Automated batch refactoring has become a de-facto mechanism to restructure software that may have significant design flaws negatively impacting the code quality and maintainability. Although automated batch refactoring techniques are known to significantly improve overall software quality and maintainability, their impact on resource utilization is not well studied. This paper aims to bridge the gap between batch refactoring code smells and consumption of resources. It determines the relationship between software code smell batch refactoring, and resource consumption. Next, it aims to design algorithms to predict the impact of code smell refactoring on resource consumption. This paper investigates 16 code smell types and their joint effect on resource utilization for 31 open source applications. It provides a detailed empirical analysis of the change in application CPU and memory utilization after refactoring specific code smells in isolation and in batches. This analysis is then used to train regression algorithms to predict the impact of batch refactoring on CPU and memory utilization before making any refactoring decisions. Experimental results also show that our ANN-based regression model provides highly accurate predictions for the impact of batch refactoring on resource consumption. It allows the software developers to intelligently decide which code smells they should refactor jointly to achieve high code quality and maintainability without increasing the application resource utilization. This paper responds to the important and urgent need of software engineers across a broad range of software applications, who are looking to refactor code smells and at the same time improve resource consumption. Finally, it brings forward the concept of resource aware code smell refactoring to the most crucial software applications.
For highly regulated industries such as banking and healthcare, one of the major hindrances to the adoption of cloud computing is compliance with regulatory standards. This is a complex problem due to many regulatory and technical specification (techspec) documents that the companies need to comply with. The critical problem is to establish the mapping between techspecs and regulation controls so that from day one, companies can comply with regulations with minimal effort. We demonstrate the practicality of an approach to automatically analyze regulatory standards using Artificial Intelligence (AI) techniques. We present early results to identify the mapping between techspecs and regulation controls, and discuss challenges that must be overcome for this solution to be fully practical.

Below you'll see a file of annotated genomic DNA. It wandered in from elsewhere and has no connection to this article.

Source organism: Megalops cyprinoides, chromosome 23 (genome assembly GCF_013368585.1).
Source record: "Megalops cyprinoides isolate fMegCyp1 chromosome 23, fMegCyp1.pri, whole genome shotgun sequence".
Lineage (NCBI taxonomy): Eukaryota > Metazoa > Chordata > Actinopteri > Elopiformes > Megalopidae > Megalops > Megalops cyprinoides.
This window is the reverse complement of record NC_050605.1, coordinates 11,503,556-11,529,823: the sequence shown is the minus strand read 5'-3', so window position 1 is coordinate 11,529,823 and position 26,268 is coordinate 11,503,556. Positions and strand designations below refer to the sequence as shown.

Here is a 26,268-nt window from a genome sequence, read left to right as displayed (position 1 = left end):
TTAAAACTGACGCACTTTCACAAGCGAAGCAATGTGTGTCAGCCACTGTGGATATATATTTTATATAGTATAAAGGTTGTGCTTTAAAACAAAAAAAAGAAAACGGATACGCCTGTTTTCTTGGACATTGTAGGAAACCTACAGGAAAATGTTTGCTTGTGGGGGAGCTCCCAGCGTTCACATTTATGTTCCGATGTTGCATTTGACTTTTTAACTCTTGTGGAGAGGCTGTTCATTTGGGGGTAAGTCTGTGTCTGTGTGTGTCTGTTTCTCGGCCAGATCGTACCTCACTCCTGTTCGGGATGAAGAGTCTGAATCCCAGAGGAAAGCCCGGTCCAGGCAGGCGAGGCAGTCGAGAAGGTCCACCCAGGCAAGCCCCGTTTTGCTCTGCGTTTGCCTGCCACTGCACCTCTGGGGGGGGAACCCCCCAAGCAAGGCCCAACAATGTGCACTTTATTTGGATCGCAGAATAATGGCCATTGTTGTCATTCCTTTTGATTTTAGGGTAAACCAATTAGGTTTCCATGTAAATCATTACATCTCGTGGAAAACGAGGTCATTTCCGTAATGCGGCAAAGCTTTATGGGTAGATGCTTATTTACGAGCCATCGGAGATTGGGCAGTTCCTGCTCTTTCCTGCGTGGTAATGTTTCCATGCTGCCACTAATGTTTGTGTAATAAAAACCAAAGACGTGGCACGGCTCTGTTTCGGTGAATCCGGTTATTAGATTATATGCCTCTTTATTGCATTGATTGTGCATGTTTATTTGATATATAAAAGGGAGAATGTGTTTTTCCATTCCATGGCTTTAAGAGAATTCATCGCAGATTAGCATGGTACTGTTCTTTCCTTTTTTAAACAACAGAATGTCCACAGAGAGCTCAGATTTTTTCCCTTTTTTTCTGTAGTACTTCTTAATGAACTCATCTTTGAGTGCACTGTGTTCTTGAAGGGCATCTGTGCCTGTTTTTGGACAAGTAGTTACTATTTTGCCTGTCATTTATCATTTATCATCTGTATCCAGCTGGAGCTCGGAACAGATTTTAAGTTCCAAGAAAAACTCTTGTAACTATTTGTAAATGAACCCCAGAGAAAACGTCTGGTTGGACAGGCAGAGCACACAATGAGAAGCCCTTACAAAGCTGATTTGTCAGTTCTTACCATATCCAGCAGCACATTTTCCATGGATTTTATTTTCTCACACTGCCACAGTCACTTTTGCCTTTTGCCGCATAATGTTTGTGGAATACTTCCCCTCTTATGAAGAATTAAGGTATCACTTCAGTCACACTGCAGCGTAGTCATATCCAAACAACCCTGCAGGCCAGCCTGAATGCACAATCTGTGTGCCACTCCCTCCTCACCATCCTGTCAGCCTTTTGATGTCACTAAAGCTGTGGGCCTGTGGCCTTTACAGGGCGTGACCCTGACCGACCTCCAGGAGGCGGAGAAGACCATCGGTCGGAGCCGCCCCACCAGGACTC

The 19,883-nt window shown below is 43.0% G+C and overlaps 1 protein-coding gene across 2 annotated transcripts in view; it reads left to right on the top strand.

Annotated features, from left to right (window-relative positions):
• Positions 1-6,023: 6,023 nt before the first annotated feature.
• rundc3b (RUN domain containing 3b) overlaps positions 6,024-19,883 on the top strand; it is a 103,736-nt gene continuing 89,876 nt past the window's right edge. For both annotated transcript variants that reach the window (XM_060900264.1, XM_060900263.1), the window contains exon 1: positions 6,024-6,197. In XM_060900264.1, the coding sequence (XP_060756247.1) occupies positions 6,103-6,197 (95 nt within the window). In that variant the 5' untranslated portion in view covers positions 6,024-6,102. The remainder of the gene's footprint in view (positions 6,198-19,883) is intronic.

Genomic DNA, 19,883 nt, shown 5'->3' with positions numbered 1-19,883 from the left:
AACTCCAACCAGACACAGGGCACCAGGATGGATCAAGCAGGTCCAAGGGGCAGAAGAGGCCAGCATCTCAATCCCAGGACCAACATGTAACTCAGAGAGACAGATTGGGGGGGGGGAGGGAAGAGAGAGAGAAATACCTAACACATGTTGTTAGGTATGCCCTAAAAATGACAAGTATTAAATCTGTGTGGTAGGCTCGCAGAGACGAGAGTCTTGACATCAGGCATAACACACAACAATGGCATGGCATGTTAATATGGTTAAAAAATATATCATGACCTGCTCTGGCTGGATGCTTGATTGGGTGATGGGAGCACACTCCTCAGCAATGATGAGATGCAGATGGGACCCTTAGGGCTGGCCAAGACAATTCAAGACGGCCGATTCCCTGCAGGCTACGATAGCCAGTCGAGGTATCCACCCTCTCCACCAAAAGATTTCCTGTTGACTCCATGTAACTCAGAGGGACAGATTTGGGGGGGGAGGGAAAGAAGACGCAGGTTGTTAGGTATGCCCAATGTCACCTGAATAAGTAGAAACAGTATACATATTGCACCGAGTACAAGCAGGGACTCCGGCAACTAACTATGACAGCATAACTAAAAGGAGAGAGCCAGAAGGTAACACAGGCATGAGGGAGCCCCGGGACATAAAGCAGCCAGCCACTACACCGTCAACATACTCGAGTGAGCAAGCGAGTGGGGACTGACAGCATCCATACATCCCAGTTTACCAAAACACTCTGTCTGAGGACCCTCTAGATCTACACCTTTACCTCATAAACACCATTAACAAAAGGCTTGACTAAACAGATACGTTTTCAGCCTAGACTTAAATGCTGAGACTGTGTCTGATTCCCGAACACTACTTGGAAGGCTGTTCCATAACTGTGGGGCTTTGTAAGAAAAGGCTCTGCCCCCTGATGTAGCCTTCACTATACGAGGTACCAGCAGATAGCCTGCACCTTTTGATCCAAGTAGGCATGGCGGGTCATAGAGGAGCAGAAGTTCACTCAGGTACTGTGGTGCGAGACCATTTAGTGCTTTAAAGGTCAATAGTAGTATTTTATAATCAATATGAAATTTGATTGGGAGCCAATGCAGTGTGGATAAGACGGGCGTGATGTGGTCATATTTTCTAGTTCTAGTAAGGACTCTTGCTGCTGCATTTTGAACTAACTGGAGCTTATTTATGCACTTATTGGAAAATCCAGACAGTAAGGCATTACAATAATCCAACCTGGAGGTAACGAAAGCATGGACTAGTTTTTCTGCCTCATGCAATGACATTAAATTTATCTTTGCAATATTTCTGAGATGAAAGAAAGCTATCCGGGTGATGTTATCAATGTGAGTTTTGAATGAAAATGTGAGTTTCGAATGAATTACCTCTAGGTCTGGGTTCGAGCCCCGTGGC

Organizations struggle to handle sheer number of vulnerabilities in their cloud environments. The de facto methodology used for prioritizing vulnerabilities is to use Common Vulnerability Scoring System (CVSS). However, CVSS has inherent limitations that makes it not ideal for prioritization. In this work, we propose a new way of prioritizing vulnerabilities. Our approach is inspired by how offensive security practitioners perform penetration testing. We evaluate our approach with a real world case study for a large client, and the accuracy of machine learning to automate the process end to end.
Modern organizations struggle with insurmountable number of vulnerabilities that are discovered and reported by their network and application vulnerability scanners. Therefore, prioritization and focus become critical, to spend their limited time on the highest risk vulnerabilities. In doing this, it is important for these organizations not only to understand the technical descriptions of the vulnerabilities, but also to gain insights into attackers' perspectives. In this work, we use machine learning and natural language processing techniques, as well as several publicly available data sets to provide an explainable mapping of vulnerabilities to attack techniques and threat actors. This work provides new security intelligence, by predicting which attack techniques are most likely to be used to exploit a given vulnerability and which threat actors are most likely to conduct the exploitation. Lack of labeled data and different vocabularies make mapping vulnerabilities to attack techniques at scale a challenging problem that cannot be addressed easily using supervised or unsupervised (similarity search) learning techniques. To solve this problem, we first map the vulnerabilities to a standard set of common weaknesses, and then common weaknesses to the attack techniques. This approach yields a Mean Reciprocal Rank (MRR) of 0.95, an accuracy comparable with those reported for state-of-the-art systems. Our solution has been deployed to IBM Security X-Force Red Vulnerability Management Services, and in production since 2021. The solution helps security practitioners to assist customers to manage and prioritize their vulnerabilities, providing them with an explainable mapping of vulnerabilities to attack techniques and threat actors